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Legislative Assembly for the ACT: 2018 Week 02 Hansard (Wednesday, 21 February 2018) . . Page.. 529 ..

I am sure the shadow minister was not suggesting that we breach the constitution of this country or that we breach many of the preferential trade agreements that have been signed by both sides of federal politics and pursued by both sides of federal politics. But we do need to be very cognisant in these debates as they relate to local weightings that we do have obligations to states and territories in the Commonwealth of Australia and to all the countries with which we have signed trade agreements—they are never free-trade agreements, but they are preferential trade agreements—to adhere to their requirements.

This is because our exporters, those Canberra businesses that are seeking to access government procurement in other jurisdictions in this country and internationally, require us to be a good citizen as well in order for them to achieve any success in markets elsewhere in this country. I make the very simple observation that, although our procurement of $1.8 billion is significant for the city of Canberra, it would pale when compared with the procurement of, say, the New South Wales government, the Victorian government, the Australian government, even the New Zealand government, let alone governments like the United States government or arrangements that are in place with China, Indonesia or the countries that we have trade agreements with.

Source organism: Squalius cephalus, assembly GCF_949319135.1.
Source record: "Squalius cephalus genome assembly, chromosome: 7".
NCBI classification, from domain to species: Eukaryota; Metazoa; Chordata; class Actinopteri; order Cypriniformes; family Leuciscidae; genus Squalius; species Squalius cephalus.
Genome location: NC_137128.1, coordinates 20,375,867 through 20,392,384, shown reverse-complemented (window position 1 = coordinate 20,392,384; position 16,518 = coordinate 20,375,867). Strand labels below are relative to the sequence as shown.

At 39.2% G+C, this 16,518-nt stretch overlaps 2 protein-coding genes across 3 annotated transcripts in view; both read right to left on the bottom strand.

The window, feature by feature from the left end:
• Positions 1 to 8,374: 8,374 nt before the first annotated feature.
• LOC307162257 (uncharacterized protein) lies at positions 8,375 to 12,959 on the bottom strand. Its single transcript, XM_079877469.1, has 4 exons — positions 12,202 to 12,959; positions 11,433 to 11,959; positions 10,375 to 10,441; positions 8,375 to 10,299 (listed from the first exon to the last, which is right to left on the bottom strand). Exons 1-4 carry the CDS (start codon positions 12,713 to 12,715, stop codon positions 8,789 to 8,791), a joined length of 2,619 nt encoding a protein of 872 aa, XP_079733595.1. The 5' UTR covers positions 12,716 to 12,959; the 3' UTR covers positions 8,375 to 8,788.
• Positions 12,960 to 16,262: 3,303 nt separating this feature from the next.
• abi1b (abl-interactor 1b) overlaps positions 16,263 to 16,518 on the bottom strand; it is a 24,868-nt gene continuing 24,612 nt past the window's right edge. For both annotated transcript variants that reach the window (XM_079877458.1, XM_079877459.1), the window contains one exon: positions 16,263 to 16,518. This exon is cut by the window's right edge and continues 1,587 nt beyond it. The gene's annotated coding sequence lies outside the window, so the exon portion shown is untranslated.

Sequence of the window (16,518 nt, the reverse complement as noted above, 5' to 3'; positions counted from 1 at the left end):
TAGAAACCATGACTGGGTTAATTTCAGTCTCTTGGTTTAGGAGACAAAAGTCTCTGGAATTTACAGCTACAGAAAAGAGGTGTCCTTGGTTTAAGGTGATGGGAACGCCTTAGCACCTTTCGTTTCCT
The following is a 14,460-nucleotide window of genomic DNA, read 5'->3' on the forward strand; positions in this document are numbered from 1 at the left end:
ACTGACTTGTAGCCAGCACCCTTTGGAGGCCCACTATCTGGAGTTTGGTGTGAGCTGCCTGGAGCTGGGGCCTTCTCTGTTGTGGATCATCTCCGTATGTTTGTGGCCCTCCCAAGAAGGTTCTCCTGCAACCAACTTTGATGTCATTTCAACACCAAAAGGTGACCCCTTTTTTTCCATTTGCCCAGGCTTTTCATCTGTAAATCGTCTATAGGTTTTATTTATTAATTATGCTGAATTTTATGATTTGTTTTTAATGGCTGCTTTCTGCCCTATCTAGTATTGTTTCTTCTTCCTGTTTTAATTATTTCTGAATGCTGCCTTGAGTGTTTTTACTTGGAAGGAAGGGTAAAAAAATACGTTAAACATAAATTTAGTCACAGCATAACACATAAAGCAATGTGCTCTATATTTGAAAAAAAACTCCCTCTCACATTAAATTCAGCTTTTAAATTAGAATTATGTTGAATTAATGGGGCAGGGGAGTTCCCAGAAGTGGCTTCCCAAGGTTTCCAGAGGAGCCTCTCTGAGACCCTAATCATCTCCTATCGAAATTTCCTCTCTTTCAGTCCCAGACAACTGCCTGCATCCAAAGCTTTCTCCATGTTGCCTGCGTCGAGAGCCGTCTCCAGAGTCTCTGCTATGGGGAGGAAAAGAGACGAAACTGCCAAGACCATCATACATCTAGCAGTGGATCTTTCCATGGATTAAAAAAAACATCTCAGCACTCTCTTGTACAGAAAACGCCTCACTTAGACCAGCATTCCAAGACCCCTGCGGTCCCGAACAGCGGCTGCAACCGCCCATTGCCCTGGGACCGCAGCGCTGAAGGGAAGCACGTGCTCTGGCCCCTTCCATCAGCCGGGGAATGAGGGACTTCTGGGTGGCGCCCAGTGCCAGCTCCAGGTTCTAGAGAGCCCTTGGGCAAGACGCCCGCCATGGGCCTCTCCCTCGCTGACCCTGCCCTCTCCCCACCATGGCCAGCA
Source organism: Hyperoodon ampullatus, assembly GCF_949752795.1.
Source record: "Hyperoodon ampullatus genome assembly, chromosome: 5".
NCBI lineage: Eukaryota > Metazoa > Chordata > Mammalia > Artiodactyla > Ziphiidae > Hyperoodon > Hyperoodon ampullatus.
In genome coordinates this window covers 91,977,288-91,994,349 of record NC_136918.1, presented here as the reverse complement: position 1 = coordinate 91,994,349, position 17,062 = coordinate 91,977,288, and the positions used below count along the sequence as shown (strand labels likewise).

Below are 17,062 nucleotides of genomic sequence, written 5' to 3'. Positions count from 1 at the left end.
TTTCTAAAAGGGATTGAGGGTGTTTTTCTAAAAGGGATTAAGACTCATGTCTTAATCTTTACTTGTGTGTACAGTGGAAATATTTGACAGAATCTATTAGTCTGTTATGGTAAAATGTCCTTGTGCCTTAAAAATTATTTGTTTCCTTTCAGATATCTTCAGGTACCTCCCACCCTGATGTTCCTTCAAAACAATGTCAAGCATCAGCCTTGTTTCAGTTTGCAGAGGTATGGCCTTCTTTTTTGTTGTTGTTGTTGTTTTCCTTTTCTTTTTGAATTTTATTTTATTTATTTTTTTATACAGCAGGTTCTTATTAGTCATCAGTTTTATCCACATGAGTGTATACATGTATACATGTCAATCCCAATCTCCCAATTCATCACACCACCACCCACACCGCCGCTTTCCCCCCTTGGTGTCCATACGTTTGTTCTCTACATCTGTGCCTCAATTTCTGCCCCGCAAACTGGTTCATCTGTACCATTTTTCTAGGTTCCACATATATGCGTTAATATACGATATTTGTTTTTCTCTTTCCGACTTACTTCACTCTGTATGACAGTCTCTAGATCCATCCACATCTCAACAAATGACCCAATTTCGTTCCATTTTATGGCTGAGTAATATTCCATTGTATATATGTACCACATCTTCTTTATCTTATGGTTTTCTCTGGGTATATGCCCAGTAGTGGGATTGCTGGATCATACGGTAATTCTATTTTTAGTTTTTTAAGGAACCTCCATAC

Whilst we do have a weighting for SMEs in the Canberra region in our procurement process, we do so clearly within the rules and agreements that apply in respect of the Commonwealth of Australia and our trade agreements.

I say in conclusion that it is good we are having this debate today. We are very proud of the policy that we took to the 2016 election. Through the secure local jobs package we will be seeking to implement what we took to the election. I am pleased that through the debate we have had this afternoon we have teased out a few of the issues, some of the potential concerns that may see some degree of tripartisan support on elements of what we propose.

I am also acutely aware that it is unlikely we will get agreement across all parties in this place for every element of what we propose, but there is possibly some hope in some of the remarks from the shadow minister that we may proceed with agreement across all parties on certain elements. We look forward to the conclusion of the consultation process and debate in this place in due course on the legislation that will be brought forward. Having said all of that, I commend Ms Cody for bringing this motion forward today.

MRS DUNNE (Ginninderra) (4.42): I will be brief in reflecting on some of the things that unfortunately are not in Ms Cody’s motion, except in a very oblique way; nor are they in the consultation paper that Mr Wall referred to. When I saw it, I was surprised at how slim it was and what was missing from it.

I need to put on the record that I as a Canberran and as someone who works with constituents on a fairly regular basis—as we all do—spend a lot of time with my constituents and sometimes the children of my constituents. I encourage them to be active participants in the workforce. When they have problems, I refer them to the workplace ombudsman.

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